utilities

Report

African Sanitation Academy: Market and Feasibility Study in Southern Africa

This study is based on interviews with 66 key informants and officials from countries in Southern Africa, which together with limited desktop research, were conducted to gather and compile information and explore the possibilities for sanitation leadership training in the region. The Southern Africa study carefully considered the capacity building and leadership training needs of the urban sanitation sector (more than the rural sector).

Report

African Sanitation Academy: Feasibility Report

This report collates the regional feasibility studies, which indicate that a lack of leadership in the sanitation sector is a significant factor contributing to poor performance. They also highlight the limited existing opportunities for developing leadership and management competencies through short, focused, “just-in-time” methods that meet the needs of the individual. Overall, the data has shown a high degree of congruence on whether it is feasible to create an ASA and what it should look like.

Report

African Sanitation Academy: Market and Feasibility Study in East Africa

There are still many people who do not have access to improved sanitation and hygiene facilities or services in East Africa. For cities and other areas throughout the region, a lack of core country systems for sanitation, and a weak enabling environment, means that the building blocks for sanitation management and leadership are absent. To make the situation more challenging, targeting and implementation of sanitation improvements are clearly not meeting the needs of lower-income areas.

Report

African Sanitation Academy: Market and Feasibility Study in West Africa

There are still many people who do not have access to improved sanitation and hygiene facilities or services in West Africa. For cities and other areas throughout the region, a lack of core country systems for sanitation, and a weak enabling environment, means that the building blocks for sanitation management and leadership are absent. To make the situation more challenging, targeting and implementation of sanitation improvements are clearly not meeting the needs of lower-income areas.

Project

Lebanon Water Project

The Lebanon Water Project (LWP) is a five-year project funded by the United States Agency for International Development (USAID) with the objective of increasing access to clean, reliable, and sustainable sources of water for Lebanese citizens.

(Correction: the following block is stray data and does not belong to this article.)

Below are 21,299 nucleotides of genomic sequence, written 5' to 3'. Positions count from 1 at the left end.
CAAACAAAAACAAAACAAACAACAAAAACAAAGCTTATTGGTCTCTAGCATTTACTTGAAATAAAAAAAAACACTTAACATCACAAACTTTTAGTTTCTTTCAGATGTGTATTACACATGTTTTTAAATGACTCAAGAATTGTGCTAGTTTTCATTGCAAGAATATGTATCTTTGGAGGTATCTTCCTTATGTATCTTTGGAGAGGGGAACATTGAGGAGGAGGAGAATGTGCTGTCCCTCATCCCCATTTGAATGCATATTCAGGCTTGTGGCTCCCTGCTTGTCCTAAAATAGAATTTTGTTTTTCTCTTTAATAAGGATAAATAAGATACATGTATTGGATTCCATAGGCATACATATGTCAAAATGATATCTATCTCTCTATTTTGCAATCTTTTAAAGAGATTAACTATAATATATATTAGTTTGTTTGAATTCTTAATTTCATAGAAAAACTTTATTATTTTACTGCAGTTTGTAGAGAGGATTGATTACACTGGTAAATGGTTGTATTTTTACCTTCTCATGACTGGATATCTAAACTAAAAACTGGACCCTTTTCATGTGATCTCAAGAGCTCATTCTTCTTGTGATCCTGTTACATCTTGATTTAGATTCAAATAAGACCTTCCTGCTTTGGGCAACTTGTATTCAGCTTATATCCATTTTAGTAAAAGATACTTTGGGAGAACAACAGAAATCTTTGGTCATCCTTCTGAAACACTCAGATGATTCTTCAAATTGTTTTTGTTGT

LWP focuses on improving Lebanon’s capacity in the management of water resources, enhancing the efficiency and sustainability of the public water utilities through the provision of technical and capital assistance. 

Brief

Indonesia Environmental Services Program Ex-Post Evaluation Brief

This brief summarizes key findings from an evaluation of the long-term sustainability of selected components of the USAID/Indonesia Environmental Services Program (ESP), which was implemented from 2004–2010 and included capacity-building efforts to improve financing and management of Indonesian municipal water utilities.

Evaluation

Indonesia Environmental Service Program (ESP) Evaluation

This evaluation examines the long-term sustainability of selected components of the USAID/Indonesia Environmental Services Program (ESP), which was implemented from 2004–2010 and included capacity-building efforts to improve financing and management of Indonesian municipal water utilities.

Blog

Snapshot from Stockholm: Tapping Capital Markets to Fund WASH Services

This is the third in a series of blogs in which participants provide a recap of their Stockholm World Water Week event.

Safe water and sanitation are crucial for human health and economies. But how do we pay for these essential services and unlock new sources of funding? This question was at the forefront of topics at Stockholm World Water Week 2017, an annual gathering of more than 3,000 doers and thinkers in the water sector.

Toolkit

A Toolkit for Water Auditors: Residential Sector

This toolkit is intended as a guide to those water districts and/or companies, agencies or academic institutions wishing to take first steps to becoming more water efficient and ecologically responsible. Please note that it does not substitute for expert technical guidance and advice. The technical information in this toolkit is standard practice and state of the art at the time of writing. Every user and every location needs to adapt these tools to their own circumstances.